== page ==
Here’s the first panel completed, not as clear as the original, but the best I can do here on the blog. The top caption has been assembled from the best elements of the three versions I lettered. The narrative captions have a thin open drop shadow to which I’ve added a gray tone. This gives them a little more weight on the page. Notice that, while Philona’s caption narration is italic, Bell’s quoted speech is not. The pronunciation note is upper and lower case, and lettered a little smaller to fit into the gutter between panels.
And this is the entire print with lettering added. For the title I decided the filled letters should be gray to keep them from battling the horse for attention. The curl on the E was moved to the right a little for better balance. The open area of the J, where I would add a painted spot color, was made narrower so the vertical strokes on each side of it came closer to matching the size of the other letter strokes. In tiny gray type at bottom left is a link to the full text of the stories on my website, and running up the side at top right is the copyright and printing info, also in gray. I printed this on 11 by 17-inch white card stock, as I had planned for this print, and scanned it, that’s what we’re looking at here. My printer would trim off the edges of Pegasus’s wings about a quarter inch from the edge of the paper, which was fine. Having them go right to the edge of the paper would create problems for anyone wanting to frame the print. I sent this image to Gene, and he liked it, so I was ready to get printing!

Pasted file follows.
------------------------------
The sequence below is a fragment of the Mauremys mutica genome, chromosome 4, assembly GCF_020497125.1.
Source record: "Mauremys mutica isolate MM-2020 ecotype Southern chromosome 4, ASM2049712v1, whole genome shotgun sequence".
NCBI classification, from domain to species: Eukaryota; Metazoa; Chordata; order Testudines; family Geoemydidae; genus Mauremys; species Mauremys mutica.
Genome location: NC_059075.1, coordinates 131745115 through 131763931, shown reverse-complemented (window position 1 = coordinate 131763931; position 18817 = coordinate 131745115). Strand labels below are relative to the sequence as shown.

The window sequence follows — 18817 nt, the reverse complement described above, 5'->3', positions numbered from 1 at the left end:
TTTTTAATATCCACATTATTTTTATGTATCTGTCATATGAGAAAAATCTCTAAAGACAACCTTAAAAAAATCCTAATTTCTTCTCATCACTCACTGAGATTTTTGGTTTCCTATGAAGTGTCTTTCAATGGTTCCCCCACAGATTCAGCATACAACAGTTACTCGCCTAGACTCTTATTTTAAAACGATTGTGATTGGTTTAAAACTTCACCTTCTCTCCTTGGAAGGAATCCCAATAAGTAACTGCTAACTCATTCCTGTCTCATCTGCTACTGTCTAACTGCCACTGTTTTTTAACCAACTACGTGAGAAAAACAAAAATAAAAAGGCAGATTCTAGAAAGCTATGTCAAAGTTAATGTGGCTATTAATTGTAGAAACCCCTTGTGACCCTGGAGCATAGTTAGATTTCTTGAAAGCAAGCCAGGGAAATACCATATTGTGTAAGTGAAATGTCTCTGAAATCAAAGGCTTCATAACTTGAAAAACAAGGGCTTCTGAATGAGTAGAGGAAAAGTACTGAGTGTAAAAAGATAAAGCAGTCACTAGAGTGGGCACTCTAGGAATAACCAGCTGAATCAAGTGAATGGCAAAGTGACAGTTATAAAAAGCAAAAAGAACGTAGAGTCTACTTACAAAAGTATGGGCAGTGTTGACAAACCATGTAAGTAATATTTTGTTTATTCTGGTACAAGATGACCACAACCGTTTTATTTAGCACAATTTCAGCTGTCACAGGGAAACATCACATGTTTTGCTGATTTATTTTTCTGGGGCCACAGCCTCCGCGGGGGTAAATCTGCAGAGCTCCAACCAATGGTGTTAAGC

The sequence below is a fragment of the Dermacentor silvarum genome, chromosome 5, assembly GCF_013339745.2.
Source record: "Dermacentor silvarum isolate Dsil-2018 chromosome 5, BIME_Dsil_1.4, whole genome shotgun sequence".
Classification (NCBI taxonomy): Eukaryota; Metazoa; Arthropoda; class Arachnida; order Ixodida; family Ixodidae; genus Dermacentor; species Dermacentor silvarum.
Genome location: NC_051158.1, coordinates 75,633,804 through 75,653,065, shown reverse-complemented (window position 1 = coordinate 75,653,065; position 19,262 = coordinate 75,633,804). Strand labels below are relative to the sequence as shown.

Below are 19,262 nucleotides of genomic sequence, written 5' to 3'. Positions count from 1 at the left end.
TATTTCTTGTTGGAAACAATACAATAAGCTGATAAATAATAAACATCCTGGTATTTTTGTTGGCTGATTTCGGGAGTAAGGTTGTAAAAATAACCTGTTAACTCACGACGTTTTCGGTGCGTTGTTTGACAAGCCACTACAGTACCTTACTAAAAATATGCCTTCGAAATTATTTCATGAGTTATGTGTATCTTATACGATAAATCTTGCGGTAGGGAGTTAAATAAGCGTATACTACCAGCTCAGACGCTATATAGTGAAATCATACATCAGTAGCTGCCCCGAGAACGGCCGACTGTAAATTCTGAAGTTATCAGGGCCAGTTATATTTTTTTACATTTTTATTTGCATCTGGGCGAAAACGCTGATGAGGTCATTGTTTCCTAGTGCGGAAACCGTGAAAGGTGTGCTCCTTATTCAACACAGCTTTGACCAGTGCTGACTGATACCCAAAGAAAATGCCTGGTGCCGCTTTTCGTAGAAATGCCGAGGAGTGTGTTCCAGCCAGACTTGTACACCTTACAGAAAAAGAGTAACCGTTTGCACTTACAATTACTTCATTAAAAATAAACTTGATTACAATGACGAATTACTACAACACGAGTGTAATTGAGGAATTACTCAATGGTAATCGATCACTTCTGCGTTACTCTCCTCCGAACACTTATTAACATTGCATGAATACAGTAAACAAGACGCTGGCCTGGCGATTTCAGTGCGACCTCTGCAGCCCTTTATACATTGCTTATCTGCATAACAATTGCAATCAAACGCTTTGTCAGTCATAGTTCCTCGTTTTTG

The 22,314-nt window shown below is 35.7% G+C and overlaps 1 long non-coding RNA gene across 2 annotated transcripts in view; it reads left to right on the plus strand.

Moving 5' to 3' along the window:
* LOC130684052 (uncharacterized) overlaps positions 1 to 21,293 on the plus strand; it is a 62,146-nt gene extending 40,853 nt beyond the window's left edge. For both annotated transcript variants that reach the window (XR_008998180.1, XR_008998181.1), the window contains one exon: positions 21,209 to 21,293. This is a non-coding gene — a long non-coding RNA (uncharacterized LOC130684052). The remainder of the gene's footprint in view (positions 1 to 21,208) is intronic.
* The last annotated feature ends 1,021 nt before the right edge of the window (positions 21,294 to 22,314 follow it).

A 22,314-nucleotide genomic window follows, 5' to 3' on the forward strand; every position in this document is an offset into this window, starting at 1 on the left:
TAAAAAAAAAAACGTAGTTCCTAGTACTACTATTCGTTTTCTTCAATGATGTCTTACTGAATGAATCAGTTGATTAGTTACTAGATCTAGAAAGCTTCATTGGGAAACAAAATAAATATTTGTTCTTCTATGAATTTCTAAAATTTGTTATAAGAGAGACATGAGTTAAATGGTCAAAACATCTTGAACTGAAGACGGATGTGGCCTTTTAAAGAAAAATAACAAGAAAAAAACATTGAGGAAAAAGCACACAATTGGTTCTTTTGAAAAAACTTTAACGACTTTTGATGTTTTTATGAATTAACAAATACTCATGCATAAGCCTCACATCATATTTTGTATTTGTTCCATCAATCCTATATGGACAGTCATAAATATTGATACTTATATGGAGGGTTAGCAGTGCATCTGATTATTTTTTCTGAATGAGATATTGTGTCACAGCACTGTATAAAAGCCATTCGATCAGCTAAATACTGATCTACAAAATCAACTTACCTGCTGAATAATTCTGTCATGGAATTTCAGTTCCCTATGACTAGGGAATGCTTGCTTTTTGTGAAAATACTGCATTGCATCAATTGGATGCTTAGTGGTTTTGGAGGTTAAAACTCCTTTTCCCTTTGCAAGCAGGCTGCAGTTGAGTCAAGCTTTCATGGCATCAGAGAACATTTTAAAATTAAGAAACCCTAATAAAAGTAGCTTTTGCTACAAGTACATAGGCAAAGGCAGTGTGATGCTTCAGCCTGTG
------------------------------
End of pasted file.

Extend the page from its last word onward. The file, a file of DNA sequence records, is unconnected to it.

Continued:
My print run this time, as with my last print, would be 300, plus some personal copies for Gene and myself. I ran these on my 11 by 17-inch capable Xerox printer with no problems, and then it was time to think about the spot color that I wanted to add, as I do with all my prints. I decided a pale pink would look good inside the J, I’ve always liked pink and gray together. I use Dr. Ph. Martin’s Hydrus liquid watercolors, and I did some tests with a variety of different reds in my color sets. I wanted a warm red, not a cooler magenta pink.
The winner was Brilliant Cad Red diluted to one drop per 12 drops of water. It looked fine to me inside the J, but somehow the print didn’t seem quite complete and balanced with only one area of color. Most of my prints have at least two. I had already thought about another place in the art where I could put a bit of pale pink, but didn’t see any appropriate place.
Then I thought about adding a bit of color to the lettering somewhere, and the obvious place was in this small balloon in panel 2. It’s one I added after seeing Gene’s art. He did a very convincing job of showing Philona suddenly noticing the approaching Pegasus, and I felt I needed to acknowledge that with this balloon. It’s a pivotal point in this brief story where her gloom and sadness is suddenly transformed to joy by what she sees, so I thought it was an appropriate place for the happy spot color as well.